In 1998, he wrote a thesis entitled "The Development of Supply and Demand of Money in Ukraine" and defended it in the Ukrainian Academy of Banking. He thereby earned a doctorate in economics.

Prime minister[edit]

Yushchenko as prime minister visiting Poland in 2000

In December 1999, Ukrainian President Leonid Kuchma unexpectedly nominated Yushchenko to be the prime minister after the parliament failed by one vote to ratify the previous candidate, Valeriy Pustovoytenko.

Ukraine's economy improved during Yushchenko's cabinet service. However, his government, particularly Deputy Prime Minister Yulia Tymoshenko, soon became embroiled in a confrontation with influential leaders of the coal mining and natural gas industries. The conflict resulted in a no-confidence vote by the parliament on 26 April 2001,[3] orchestrated by the Communist Party of Ukraine, who opposed Yushchenko's economic policies, and by centrist groups associated with the country's powerful "oligarchs." The vote passed 263 to 187 and resulted in Yushchenko's removal from office.

"Our Ukraine" leader[edit]

Yushchenko with fellow opposition leader Oleksandr Moroz during the Orange Revolution, 2004
Yushchenko's approval rating stood at 7% as of October 2009 according to FOM-Ukraine polling results.[4]

In 2002, Yushchenko became the leader of the Our Ukraine (Nasha Ukrayina) political coalition, which received a plurality of seats in the year's parliamentary election. However, the number of seats won was not a majority, and efforts to form a majority coalition with other opposition parties failed. Since then, Yushchenko has remained the leader and public face of the Our Ukraine parliamentary faction. [citation needed]

In 2001, both Yushchenko and Yulia Tymoshenko broached at creating a broad opposition bloc against the incumbent President Leonid Kuchma in order to win the Ukrainian presidential election 2004.[5]

In late 2002 Yushchenko, Oleksandr Moroz (Socialist Party of Ukraine), Petro Symonenko (Communist Party of Ukraine) and Yulia Tymoshenko (Yulia Tymoshenko Bloc) issued a joint statement concerning "the beginning of a state revolution in Ukraine". Though the communists stepped out of the alliance and though Symonenko opposed having one single candidate from the alliance in the 2004 presidential election, the other three parties remained allies[6] until July 2006.[7]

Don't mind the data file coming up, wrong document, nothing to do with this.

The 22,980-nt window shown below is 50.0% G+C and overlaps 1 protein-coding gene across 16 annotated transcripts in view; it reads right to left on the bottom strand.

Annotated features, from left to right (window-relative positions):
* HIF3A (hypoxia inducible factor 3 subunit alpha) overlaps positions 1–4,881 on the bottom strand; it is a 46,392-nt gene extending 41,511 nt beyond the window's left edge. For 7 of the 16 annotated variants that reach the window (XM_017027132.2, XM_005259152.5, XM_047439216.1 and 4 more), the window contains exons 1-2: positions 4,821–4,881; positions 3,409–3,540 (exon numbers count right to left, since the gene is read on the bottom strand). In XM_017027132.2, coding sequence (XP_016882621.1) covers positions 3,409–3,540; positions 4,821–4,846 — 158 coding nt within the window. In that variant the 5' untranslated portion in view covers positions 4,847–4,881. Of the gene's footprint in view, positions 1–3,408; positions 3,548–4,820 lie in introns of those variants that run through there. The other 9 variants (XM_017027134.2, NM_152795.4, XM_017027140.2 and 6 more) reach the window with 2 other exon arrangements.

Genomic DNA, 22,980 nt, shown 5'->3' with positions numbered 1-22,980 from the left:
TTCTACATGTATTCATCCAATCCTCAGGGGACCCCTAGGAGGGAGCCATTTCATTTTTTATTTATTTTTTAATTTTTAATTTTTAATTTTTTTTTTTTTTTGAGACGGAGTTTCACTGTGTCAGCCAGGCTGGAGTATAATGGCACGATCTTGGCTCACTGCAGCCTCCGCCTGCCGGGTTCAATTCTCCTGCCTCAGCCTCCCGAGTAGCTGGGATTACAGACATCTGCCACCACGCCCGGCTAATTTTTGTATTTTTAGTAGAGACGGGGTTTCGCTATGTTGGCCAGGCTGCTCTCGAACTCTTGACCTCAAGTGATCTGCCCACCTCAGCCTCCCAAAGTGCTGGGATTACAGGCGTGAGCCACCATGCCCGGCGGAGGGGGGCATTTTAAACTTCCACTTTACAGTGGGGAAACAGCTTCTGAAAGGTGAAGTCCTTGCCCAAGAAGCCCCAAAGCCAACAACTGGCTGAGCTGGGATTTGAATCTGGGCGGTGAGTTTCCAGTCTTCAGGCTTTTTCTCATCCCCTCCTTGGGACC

On 2 July 2004, Our Ukraine and the Yulia Tymoshenko Bloc established the Force of the people, a coalition which aimed to stop "the destructive process that has, as a result of the incumbent authorities, become a characteristic for Ukraine", at the time President Kuchma and Prime Minister Viktor Yanukovych were the incumbent authorities in Ukraine. The pact included a promise by Yushchenko to nominate Tymoshenko as prime minister if he won the October 2004 presidential election.[5]

Yushchenko was widely regarded as the moderate political leader of the anti-Kuchma opposition, since other opposition parties were less influential and had fewer seats in parliament. Since becoming President of Ukraine in 2005, he has been an honorary leader of the Our Ukraine party.

From 2001 to 2004, his rankings in popularity polls were higher than those of President Leonid Kuchma. In later public opinion polls, though, his support plummeted from a high of 52% following his election in 2004 to below 4%.[8][9][10]

However, in the parliamentary elections of March 2006, the Our Ukraine party, led by Prime Minister Yuriy Yekhanurov, received less than 14% of the national vote, taking third place behind the Party of Regions and the Yulia Tymoshenko Bloc. In a poll by the Sofia Social Research Centre between 27 July and 7 August 2007 more than 52% of those polled said they distrusted Yushchenko while 48% said they trusted him.[11]

Presidential election of 2004[edit]

Pro-Orange Revolution demonstration in Brussels, Belgium

In 2004, as President Kuchma's term came to an end, Yushchenko announced his candidacy for president as an independent. His major rival was Prime Minister Viktor Yanukovych. Since his term as prime minister, Yushchenko had slightly modernized his political platform, adding social partnership and other liberal slogans to older ideas of European integration, including Ukraine's joining NATO and fighting corruption. Supporters of Yushchenko were organized in the "Syla Narodu" ("Power to the People") electoral coalition, which he and his political allies led, with the Our Ukraine coalition as the main constituent force.

Yushchenko built his campaign on face-to-face communication with voters, since the government prevented most major TV channels from providing equal coverage to candidates.[12][13] Meanwhile, his rival, Yanukovych, frequently appeared in the news and even accused Yushchenko, whose father was a Red Army soldier imprisoned at Auschwitz, of being "a Nazi,"[14][15] even though Yushchenko actively reached out to the Jewish community in Ukraine and his mother is said to have risked her life by hiding three Jewish girls for one and a half years during the Second World War.[16]